See the general biology discussion above for an overview of diet and foraging. Novgorodova (2015b) investigated ant-aphid interactions of a dozen honeydew collecting ant species in Western Siberia pine and aspen-birch-pine forests (54°7´N, 83°06´E, 200 m, Novosibirsk) and mixed-grass-cereal steppes with aspen-birch groves (53°44´N, 78°02´E, 110 m, near Karasuk) in the Novosibirsk Region and coniferous forests in the northeastern Altai (north end of Lake Teletskoe, 51°48´N, 87°17´E, 434 m). All of the ants studied had workers that showed high fidelity to attending particular aphid colonies, i.e, individual foragers that collect honeydew tend to return to the same location, and group of aphids, every time they leave the nest. Lasius niger showed no specialization beyond this foraging site fidelity. Foragers tended Chaitophorus populeti (Panzer), Aphis craccivora Koch, Aphis viburni Scopoli and Aphis pomi De Geer.

Bles et al. (2018) showed how the dynamics of pheromone trails were important in allowing foragers of this species to travel along straight paths, and therefore spent less time traversing from a food source to the nest, versus bent paths of an equal length.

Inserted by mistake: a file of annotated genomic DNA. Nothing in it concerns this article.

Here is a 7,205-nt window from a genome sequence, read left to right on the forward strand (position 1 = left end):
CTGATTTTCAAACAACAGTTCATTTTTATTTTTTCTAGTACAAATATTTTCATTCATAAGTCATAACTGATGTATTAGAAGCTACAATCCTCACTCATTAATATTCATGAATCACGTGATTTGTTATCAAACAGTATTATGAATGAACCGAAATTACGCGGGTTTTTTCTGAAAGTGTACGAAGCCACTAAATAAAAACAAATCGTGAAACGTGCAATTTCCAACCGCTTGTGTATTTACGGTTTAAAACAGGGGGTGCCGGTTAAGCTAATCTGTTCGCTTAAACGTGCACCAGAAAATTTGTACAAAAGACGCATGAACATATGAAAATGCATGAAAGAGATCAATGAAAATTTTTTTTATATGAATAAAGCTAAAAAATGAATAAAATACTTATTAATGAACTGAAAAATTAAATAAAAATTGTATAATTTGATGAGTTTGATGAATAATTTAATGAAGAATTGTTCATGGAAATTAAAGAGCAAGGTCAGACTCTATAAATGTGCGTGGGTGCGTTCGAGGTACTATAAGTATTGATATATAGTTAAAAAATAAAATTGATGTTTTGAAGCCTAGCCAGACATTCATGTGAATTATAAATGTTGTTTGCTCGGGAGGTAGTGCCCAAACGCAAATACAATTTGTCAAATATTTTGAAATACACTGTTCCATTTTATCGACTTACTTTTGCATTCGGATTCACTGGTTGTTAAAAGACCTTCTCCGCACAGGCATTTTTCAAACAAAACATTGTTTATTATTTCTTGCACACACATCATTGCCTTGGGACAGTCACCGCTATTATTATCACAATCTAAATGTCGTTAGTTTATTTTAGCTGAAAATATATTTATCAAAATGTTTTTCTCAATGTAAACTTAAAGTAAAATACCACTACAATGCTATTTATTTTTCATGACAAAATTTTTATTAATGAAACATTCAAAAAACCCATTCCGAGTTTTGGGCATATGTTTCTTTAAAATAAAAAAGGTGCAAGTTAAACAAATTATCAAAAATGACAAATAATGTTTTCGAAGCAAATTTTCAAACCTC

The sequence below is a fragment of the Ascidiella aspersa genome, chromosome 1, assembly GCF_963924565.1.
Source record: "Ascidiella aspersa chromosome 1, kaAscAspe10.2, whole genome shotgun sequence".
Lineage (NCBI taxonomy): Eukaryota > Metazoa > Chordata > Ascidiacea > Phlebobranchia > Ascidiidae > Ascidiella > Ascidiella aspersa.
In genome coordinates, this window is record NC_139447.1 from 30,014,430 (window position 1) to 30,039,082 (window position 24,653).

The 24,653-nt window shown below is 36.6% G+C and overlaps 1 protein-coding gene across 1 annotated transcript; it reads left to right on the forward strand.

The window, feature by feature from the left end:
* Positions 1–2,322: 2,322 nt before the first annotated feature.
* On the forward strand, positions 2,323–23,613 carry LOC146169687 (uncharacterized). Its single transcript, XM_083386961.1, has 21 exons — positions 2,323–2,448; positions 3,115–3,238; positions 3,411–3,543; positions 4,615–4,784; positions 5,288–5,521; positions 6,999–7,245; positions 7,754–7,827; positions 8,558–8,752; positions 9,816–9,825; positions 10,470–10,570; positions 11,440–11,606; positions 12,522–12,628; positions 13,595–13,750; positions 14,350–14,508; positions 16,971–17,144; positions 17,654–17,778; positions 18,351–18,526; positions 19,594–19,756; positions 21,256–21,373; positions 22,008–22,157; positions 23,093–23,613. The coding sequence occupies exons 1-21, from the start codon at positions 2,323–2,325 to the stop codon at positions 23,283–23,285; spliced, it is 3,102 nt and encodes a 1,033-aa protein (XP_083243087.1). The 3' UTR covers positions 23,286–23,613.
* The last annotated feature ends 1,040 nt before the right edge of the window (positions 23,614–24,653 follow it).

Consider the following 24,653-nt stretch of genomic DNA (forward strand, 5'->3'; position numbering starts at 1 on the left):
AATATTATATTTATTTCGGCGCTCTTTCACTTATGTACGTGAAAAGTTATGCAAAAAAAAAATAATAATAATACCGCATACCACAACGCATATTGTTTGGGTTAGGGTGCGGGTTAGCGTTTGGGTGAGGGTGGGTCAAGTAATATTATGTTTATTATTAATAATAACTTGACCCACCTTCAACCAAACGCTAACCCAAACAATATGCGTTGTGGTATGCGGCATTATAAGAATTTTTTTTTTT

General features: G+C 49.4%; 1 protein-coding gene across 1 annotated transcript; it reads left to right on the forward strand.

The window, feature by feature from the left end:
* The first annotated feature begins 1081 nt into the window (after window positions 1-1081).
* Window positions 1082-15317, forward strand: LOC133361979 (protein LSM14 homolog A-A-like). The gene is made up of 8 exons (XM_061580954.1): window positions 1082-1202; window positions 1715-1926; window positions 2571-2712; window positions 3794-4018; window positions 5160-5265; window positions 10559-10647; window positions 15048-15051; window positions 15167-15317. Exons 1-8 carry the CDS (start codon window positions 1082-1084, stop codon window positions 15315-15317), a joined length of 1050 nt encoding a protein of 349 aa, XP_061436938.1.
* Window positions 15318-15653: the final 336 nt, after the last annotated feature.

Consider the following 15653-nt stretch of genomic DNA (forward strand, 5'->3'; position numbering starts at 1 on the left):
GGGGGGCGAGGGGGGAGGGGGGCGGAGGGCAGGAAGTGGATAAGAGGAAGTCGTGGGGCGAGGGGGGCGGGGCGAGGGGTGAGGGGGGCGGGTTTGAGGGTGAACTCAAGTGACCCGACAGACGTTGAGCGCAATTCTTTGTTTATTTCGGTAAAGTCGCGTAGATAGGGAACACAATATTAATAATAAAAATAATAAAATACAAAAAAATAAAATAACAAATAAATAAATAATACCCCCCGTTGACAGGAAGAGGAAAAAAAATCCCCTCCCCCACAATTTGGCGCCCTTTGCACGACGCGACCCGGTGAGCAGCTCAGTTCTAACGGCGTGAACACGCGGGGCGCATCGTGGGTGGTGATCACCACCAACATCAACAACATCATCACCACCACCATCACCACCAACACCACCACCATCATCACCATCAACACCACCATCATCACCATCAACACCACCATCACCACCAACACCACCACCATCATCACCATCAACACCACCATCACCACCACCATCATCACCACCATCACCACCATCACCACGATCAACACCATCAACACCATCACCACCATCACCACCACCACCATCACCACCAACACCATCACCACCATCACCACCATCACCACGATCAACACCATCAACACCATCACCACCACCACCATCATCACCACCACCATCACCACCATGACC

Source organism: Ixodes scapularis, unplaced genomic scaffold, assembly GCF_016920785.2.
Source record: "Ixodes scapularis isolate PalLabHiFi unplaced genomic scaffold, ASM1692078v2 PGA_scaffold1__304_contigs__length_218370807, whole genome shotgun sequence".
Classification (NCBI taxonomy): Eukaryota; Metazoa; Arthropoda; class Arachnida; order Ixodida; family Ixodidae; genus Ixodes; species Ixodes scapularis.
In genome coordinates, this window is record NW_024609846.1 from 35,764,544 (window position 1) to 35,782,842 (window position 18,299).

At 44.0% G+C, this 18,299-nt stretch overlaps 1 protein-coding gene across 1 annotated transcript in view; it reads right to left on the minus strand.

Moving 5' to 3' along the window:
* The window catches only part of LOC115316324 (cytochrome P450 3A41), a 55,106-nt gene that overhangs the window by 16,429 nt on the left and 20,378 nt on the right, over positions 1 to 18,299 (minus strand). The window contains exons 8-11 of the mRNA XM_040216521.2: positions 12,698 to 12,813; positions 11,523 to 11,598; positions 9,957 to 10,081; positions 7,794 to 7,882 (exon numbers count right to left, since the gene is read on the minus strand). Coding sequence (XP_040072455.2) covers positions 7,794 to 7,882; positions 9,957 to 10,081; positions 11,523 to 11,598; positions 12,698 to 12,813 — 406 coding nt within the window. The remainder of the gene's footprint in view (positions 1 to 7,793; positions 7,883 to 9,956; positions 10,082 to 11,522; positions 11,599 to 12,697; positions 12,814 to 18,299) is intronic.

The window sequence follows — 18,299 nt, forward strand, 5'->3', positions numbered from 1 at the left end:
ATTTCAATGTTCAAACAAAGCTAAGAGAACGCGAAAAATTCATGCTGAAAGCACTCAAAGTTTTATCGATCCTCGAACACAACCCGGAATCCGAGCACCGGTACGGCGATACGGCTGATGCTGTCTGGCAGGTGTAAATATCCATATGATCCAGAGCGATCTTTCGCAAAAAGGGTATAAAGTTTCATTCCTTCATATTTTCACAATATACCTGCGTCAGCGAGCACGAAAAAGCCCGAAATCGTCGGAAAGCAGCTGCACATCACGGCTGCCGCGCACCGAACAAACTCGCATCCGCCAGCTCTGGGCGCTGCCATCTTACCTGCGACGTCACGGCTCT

Guiliani et al. (2019) observed this species foraging on extrafloral nectaries of the invasive Reynoutria x bohemica (Polygonaceae) in Tuscany. The habitats examined were river banks and disturbed habitats.

Reproduction

Chérasse et al. (2019) examined how mating may alter changes in gene expression in queens of Lasius niger. They targeted six genes likely to be important in physiology changes in reproductive function, longevity and immune system function. The specific genes studied were selected based on results found in other studies of newly mated female insects. Their study compared gene expression in virgin queens that had exited their natal nest and were about to fly off for their mating flight to 1-day and 5-day post-mated monandrous and polyandrous queens. All queens were collected from a 2017 mating flight in Belgium. There were 8 queens in each group of the 5 types of queens examined (pre-mated queens, and singly and multiply mated 1 day and 5 day post-mated queens). The inducement of oviposition was found to be followed by an up-regulation of vitellogenin and defensin expression. Vitellogenin is a major yolk protein precursor directly linked to egg production. It was up-regulated in queens mated 5 days earlier. Defensin, an antimicrobial peptide, was up-regulated in 1 day but not 5 day post mated queens. An increase in antimicrobial peptides post mating, and other presumed immune responses, have been observed in other insects. While untested, it has been suggested this could be a response to a copulatory bacterial infection or may serve as a prophylactic measure to prevent such infections.